Even if the Biden administration is successful in encouraging Iran to resume abiding by the 2015 agreement, more formidable challenges loom. Washington wants to use that deal as a stepping stone toward a follow-on accord that would prolong constraints on Tehran’s nuclear program and cover Iran’s ballistic missile program as well

Iran has warned it will start to restrict the access of IAEA inspectors in the country on Feb. 21 unless the U.S. moves to lift sweeping sanctions imposed on Tehran after former President Donald Trump pulled the U.S. out of the nuclear deal in May 2018. That would partially reverse one of the most important restraints on Iran’s activities built into the nuclear deal.

European officials have been trying to explore ways to persuade Iran to delay that step and have been seeking a gesture from Washington that could persuade Tehran to back off, according to diplomats. However, people briefed on the talks say it looks increasingly unlikely that Washington will make any quick move that would persuade Iran to push back its deadline.

In recent days, President Biden said the U.S. wouldn’t make the first move to persuade Iran to reverse its nuclear breaches by lifting sanctions before Tehran acted.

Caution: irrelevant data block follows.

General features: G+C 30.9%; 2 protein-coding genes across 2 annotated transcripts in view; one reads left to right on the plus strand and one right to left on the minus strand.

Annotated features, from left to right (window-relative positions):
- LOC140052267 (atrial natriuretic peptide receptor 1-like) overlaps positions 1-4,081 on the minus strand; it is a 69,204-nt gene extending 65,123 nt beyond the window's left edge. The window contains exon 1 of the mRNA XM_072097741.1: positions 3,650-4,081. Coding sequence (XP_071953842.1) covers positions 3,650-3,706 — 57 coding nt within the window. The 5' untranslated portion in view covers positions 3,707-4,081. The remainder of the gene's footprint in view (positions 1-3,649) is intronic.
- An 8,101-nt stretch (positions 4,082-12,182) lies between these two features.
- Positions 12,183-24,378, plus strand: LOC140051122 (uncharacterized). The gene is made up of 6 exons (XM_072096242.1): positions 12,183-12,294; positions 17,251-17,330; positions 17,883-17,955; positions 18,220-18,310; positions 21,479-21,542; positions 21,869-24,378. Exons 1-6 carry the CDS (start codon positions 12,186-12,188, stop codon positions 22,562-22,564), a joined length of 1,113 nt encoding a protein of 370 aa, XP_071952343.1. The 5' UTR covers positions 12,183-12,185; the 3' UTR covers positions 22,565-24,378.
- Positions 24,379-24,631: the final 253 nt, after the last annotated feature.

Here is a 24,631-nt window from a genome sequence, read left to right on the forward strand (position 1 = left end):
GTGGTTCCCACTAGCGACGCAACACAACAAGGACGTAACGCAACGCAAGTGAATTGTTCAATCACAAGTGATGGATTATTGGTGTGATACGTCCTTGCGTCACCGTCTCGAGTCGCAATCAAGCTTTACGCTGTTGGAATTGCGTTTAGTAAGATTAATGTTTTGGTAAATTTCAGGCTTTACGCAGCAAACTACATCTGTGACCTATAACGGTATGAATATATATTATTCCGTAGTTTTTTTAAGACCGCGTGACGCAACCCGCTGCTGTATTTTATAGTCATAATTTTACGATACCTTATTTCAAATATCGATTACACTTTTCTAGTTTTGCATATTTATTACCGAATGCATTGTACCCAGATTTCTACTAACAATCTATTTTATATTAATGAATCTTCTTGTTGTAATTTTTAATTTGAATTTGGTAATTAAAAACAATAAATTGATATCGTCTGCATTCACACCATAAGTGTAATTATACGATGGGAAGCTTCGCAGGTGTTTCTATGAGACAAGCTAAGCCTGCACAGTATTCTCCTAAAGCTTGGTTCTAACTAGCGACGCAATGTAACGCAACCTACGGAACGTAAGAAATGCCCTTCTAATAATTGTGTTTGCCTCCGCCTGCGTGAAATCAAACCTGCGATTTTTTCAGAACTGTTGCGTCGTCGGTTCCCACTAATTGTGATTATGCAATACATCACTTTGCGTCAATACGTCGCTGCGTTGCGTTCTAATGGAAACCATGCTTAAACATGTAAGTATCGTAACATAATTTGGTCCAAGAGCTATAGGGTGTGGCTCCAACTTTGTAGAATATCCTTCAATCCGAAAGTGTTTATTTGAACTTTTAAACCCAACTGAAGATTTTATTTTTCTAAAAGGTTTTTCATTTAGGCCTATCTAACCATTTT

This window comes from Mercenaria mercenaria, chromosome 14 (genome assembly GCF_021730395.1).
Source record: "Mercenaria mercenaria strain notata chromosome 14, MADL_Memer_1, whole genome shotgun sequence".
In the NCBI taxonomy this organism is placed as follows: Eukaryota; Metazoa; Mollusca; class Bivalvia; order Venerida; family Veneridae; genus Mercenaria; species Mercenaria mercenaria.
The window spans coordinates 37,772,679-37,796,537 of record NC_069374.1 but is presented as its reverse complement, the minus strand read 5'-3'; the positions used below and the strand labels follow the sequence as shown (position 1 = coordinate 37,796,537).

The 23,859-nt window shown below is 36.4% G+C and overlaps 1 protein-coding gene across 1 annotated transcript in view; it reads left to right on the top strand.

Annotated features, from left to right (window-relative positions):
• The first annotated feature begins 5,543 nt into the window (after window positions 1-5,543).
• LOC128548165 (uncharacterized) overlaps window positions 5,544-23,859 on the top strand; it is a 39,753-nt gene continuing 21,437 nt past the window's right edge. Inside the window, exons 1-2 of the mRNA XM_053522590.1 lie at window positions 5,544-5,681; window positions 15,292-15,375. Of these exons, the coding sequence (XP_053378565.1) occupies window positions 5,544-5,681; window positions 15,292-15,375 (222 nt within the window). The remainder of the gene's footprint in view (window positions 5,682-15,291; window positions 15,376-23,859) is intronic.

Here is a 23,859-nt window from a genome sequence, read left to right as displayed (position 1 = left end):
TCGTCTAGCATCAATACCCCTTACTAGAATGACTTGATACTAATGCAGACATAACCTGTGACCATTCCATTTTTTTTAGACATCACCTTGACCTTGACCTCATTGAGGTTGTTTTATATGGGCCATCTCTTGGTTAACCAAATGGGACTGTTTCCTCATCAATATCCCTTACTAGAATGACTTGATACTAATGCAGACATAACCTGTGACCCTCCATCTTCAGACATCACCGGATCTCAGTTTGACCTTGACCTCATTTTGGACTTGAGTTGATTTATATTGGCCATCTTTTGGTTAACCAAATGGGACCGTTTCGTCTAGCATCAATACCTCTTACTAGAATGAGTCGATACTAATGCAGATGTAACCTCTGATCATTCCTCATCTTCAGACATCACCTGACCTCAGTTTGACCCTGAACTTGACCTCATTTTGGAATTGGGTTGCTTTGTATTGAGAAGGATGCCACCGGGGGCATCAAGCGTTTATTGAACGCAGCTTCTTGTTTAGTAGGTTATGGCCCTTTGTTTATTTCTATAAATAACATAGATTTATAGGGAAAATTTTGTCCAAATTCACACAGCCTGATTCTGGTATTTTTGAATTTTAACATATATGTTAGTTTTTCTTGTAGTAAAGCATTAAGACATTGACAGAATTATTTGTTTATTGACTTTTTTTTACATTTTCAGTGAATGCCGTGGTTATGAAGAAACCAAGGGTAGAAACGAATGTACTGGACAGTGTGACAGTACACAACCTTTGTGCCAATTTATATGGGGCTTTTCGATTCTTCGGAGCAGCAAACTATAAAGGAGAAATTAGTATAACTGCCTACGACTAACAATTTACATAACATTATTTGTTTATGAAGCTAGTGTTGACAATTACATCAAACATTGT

“We continue to urge Tehran to resume full compliance with the [The Joint Comprehensive Plan of Action]. We continue to do that because that, for us, would open up the pathway for diplomacy,” said State Department spokesman Ned Price in response to the uranium-metal report. “And we certainly hope to be able to pursue that pathway of diplomacy in order to resolve what we do consider to be an urgent challenge.”

Last month, the IAEA reported that Iran had told the agency it wished to make uranium metal enriched to 20% in order to produce a fuel called silicide for its research reactor in Tehran, a civilian facility. The IAEA said Iran told them in January it would take four to five months to finish installing the equipment to produce the powder from which uranium metal is made. There was no timeline for producing the uranium metal itself.

In a statement Wednesday evening, an IAEA spokesman confirmed the uranium metal production and said it was part of Iran’s “stated aim to produce fuel for the Tehran” research reactor. The agency said the small amount of material produced, 3.6 grams, was part of new research work on uranium metal that Iran informed the agency about last month and that it resulted from a “laboratory experiment” at Isfahan.